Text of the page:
There’s no doubt about it, travel and adventure can often lead to humorous moments that remain in the memory long after the intrepid traveler is home, safe and sound. Such is the case with author Pamdiana Jones (pseudonym) in her new book, When In Roam. In addition to the memories are the lessons, the people, and the places that resonate, and sometimes even change our lives irrevocably.
Interviewed by Debbie A. McClure
Q By your own admission, you were a naïve traveler back in the ‘90s. Looking back on your experiences of that trip, given the chance, what advice would you give yourself back then?
A Yes, pretty naive. I didn’t watch or read news, I didn’t understand world politics, religions, sciences, history, cultures… It took me awhile to find my confidence in my own instincts. I really felt in-tune with it later in the trip, but wish I’d known that earlier on. I might have gone deeper into Africa and really spent time with the tribes, if I’d known I wasn’t really headed home!
Q What stands out in your mind as your most memorable event during your adventure?
A On a “life” level, it would be my father’s death, but on an adventure level getting chased by a herd of elephants in the wild animal park. You don’t forget something like that! Plus that very full day in Sumatra where I picked jungle plants for Malaria prevention tea, had leeches on me, rode an elephant through the jungle and woke up to thousands of bugs in my room. I’ve never had a day quite like that since!
Q What did you learn about yourself through that experience that you still relate to today?
A I just trust that life will be ok. I now listen immediately to my instinct and can read a situation, or a person, quite quickly from learning the subtle signs. Most people in the world are good people.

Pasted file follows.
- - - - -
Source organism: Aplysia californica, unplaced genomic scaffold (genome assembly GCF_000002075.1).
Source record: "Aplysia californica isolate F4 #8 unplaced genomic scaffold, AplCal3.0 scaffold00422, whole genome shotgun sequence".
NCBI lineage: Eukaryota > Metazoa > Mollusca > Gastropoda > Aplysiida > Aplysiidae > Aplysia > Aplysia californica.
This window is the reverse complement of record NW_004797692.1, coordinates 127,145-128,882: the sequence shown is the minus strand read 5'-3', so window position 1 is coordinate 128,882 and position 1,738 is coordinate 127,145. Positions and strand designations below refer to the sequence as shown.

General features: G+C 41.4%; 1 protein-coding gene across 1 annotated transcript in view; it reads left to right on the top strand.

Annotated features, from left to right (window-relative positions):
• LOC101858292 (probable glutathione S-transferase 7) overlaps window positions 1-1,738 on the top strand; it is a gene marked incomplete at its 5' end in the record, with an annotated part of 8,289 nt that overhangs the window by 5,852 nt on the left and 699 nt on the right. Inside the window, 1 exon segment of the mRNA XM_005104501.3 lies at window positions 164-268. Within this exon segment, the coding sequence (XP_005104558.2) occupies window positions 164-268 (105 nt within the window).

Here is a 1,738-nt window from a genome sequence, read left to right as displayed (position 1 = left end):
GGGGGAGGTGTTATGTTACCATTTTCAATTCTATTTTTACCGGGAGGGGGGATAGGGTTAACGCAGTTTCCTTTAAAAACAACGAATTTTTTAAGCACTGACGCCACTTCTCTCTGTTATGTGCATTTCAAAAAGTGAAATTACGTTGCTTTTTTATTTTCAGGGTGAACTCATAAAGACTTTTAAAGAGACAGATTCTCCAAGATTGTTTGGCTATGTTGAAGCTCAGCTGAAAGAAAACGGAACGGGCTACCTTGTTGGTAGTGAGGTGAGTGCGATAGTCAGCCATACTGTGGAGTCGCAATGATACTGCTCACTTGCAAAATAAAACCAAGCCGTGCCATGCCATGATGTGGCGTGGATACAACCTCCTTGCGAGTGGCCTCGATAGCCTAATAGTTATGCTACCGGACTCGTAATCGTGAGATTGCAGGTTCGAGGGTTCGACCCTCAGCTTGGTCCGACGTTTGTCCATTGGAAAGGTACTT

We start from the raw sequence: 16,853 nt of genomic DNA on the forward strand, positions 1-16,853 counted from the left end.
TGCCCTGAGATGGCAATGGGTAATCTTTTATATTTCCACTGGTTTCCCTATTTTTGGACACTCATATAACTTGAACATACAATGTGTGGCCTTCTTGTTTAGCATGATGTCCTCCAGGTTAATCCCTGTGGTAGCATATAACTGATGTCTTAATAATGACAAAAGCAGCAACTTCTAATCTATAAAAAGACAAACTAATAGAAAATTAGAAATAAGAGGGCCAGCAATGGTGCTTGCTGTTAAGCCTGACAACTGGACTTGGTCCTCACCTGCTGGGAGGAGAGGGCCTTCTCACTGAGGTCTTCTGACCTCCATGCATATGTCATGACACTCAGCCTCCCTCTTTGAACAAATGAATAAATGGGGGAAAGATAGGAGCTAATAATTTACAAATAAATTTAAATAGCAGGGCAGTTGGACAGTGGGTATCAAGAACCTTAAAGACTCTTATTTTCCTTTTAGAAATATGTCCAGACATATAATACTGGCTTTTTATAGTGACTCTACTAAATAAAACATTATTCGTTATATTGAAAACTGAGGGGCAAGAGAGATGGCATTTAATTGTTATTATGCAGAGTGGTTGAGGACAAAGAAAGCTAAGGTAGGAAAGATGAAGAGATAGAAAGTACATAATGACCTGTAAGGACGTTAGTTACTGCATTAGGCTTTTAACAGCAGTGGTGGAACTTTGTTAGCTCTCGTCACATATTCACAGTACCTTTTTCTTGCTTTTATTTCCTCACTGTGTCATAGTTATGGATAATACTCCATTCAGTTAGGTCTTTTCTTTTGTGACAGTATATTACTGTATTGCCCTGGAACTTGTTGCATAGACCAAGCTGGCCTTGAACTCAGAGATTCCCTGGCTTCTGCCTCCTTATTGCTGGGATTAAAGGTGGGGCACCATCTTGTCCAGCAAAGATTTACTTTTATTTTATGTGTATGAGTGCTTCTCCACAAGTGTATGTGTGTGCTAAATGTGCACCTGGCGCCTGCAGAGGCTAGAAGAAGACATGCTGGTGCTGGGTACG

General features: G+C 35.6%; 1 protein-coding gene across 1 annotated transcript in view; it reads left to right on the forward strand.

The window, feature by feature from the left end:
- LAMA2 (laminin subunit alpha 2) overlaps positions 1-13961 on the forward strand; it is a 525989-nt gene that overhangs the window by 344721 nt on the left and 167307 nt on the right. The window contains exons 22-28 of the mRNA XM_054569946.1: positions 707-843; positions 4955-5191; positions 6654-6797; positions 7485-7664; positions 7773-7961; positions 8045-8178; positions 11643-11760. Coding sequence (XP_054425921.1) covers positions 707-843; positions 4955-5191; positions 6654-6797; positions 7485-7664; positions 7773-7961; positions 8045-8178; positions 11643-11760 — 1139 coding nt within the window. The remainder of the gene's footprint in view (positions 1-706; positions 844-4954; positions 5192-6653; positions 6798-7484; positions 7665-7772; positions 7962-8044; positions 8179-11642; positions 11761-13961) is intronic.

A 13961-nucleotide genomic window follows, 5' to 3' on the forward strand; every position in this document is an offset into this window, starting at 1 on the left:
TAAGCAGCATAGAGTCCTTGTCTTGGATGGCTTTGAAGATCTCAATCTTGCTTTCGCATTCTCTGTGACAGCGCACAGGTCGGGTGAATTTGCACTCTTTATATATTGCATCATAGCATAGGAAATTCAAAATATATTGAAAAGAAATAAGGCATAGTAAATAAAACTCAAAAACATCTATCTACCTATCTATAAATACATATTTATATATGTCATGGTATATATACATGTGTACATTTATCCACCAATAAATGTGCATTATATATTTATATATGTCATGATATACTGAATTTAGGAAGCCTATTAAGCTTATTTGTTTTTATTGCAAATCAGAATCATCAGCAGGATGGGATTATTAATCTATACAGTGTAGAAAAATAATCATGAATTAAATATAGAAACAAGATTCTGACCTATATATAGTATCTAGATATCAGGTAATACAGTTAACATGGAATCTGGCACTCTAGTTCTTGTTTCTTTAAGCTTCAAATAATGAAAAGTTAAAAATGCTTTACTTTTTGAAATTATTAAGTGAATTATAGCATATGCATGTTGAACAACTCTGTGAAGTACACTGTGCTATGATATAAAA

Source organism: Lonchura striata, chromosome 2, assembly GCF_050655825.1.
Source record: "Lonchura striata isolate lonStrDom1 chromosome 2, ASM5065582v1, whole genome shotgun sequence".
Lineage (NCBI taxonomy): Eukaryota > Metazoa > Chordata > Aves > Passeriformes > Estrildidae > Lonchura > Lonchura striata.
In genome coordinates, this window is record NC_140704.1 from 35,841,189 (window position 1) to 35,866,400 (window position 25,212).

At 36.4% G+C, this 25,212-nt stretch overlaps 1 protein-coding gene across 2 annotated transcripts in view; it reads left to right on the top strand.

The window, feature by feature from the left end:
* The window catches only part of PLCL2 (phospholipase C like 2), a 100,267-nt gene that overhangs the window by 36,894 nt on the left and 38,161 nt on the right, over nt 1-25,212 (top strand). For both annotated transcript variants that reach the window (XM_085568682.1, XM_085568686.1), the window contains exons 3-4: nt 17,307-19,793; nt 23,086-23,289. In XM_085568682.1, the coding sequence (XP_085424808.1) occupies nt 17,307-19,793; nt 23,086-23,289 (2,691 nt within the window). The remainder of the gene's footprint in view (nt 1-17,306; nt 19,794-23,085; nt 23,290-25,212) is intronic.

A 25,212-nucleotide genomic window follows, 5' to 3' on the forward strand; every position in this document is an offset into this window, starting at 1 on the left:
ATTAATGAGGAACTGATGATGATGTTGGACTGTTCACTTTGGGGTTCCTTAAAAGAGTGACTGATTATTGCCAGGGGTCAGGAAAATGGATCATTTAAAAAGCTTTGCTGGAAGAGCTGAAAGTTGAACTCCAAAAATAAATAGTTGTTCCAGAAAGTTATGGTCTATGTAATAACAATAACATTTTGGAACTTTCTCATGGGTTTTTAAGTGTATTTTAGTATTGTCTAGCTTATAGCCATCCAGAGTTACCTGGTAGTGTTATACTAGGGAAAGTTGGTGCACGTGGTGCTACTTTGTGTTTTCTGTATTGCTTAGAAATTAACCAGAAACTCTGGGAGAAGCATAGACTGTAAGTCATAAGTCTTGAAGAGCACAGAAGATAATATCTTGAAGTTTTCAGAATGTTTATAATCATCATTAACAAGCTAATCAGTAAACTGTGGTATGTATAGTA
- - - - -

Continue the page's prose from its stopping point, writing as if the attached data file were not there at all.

Q What did you learn about the people and cultures you encountered that surprised you?
A When I left Los Angeles, I was a bit bored of people asking me lame questions, like what I ate, did I get a haircut, did I see the latest movie? I wanted to speak about much deeper, more worldly things, like politics, religion, cultures, why we are the way we are, how we got from cavemen to now, etc… On my travels I noticed that everywhere I went, as I made new friends, they’d all ask what I ate, and if I got a haircut, the same types of questions, yet now I could appreciate them as the very act of caring. When asked what I ate for lunch showed I was truly feeling love from all different cultures. I learned we are all the same, no matter where we go. We all just love our families, like to laugh, move to music, want food in our belly, and a good night’s sleep!
Q You use a lot of self-deprecating humor in your book. What was your goal in utilizing that narrative approach?
A I’m not sure it was really a thought out goal, it’s just the way I always am! I still talk like that, even though the trip was 25 years ago.
Q What, if anything, would you change about that solo travel experience?
A At this point I would like to change nothing, because the trip as a whole was life-changing. I might have wanted to share it with someone, but then I would have been talking with them the entire time instead of making new friends. I’d love to say I wish I had more money to travel more comfortably, but then I would have stayed in a fancy hotel, and I wouldn’t have taken that local’s home to stay in and would’ve missed out on knowing these incredible locals. I wish I didn’t just have to eat so much plain rice, but it made me appreciate when I had a proper meal. I will say it took me five years to eat rice again after the trip!